Grace began her work in fashion on the other side of the camera as a model in the late 50s.
Grace has worked as a stylist for more than 30 years and if you think back to any editorial of the past that may have stuck in your memory – chances are it was Grace’s work.
So you might be wondering, what exactly does a fashion editor do?
“Of course, choosing the clothes to shoot is part of it, but it’s also much more than that… it’s playing with everyone’s personalities and making sure that everything is jelling. When I’m on top of a mountain with a photographer who doesn’t want to shoot something because it doesn’t look sexy, and the magazine wants it in the issue – at that point, I’m the one who has to keep everyone motivated.” – Grace Coddington
Following is some of Grace’s sublime work for VOGUE over the years and an interview with Jay Fielden of VOGUE regarding her “role” in The September Issue.
You were reluctant to be in The September Issue.But you eventually decided to do it. Why?
I really wasn’t given an option, and I guess R.J.[Cutler, the director] noticed I was the only one who argued. I was even a bit spiky with them. And they wanted that dynamic. I still didn’t want to do it. It’s not what I do, but I gave in. These things do come back to haunt you.
What was your reaction the first time you saw the movie?
Shock! Shock that I was in it as much as I was. I thought I would end up on the cutting-room floor. . . . It has happened before.
Does the movie accurately portray life at Vogue?
It portrays a small part, I think. It showed the racks whizzing by. And it showed us all sneaking into the art department when no one is looking to see what pictures made it up on the board and how they’re jumping around. Everyone does that, though maybe I’m a bit more like a dog with a bone.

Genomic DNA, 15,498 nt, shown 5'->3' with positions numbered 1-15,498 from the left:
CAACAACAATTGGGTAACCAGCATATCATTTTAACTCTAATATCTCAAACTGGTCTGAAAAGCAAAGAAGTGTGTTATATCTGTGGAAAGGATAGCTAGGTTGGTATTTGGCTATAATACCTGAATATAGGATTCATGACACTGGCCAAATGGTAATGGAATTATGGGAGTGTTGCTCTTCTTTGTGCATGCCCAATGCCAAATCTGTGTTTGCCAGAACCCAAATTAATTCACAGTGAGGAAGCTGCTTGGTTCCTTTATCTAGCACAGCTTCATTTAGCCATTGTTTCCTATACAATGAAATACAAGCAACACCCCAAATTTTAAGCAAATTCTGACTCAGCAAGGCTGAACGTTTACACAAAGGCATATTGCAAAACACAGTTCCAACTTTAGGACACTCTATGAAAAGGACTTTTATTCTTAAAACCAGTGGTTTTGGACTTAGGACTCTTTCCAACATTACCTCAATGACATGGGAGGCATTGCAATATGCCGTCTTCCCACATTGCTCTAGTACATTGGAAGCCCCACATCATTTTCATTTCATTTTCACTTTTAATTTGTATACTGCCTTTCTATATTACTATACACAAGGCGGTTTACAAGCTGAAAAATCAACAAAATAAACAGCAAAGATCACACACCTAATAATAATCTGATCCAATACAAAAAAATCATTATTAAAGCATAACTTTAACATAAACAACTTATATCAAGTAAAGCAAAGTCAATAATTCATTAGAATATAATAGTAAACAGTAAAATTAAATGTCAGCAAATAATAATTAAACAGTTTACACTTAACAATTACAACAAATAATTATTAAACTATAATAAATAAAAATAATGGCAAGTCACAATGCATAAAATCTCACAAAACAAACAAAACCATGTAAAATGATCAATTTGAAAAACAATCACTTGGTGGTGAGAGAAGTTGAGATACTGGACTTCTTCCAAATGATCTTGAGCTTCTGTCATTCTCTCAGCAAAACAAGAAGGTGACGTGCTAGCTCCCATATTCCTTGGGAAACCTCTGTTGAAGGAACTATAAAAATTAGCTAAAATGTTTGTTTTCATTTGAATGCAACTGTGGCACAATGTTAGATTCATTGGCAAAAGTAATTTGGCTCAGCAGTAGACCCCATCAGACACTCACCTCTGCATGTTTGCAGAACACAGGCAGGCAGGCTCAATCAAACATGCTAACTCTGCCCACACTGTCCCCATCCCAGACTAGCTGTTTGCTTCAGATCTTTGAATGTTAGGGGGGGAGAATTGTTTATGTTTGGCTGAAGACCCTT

I think work is actually busier than it appears in the movie, more frantic. At the time we were shooting the September issue, we were doing shoots for Teen Vogue and Fashion Rocks out of the same office space. There were so many racks in the hall at one point I went on strike. They filmed that, but it didn’t make the cut.
I don’t think you’re made aware of quite how many fashion editors are working here, either. Phyllis [Posnick, Executive Fashion Editor], who you see in maybe one scene, has a very major role in the magazine, but she mostly works with Penn, who doesn’t allow cameras in the studio. Her contribution might be just one page in an issue, but it’s huge in making Vogue Vogue. And besides the Neiman’s breakfast and the Fashion Fund, you’re not given a sense of just how many huge extracurricular projects Anna’s always involved in, such as Fashion’s Night Out.
Of the photo shoots you did in the September 2007 issue, which is your favorite?
The one I make such a fuss about in the movie—the twenties story I did withMeisel, who also won’t allow cameras on his set. He was allowed not to allow it.
The New York Times characterized your most important relationship here as one like that between Keith Richards and Mick Jagger. . . .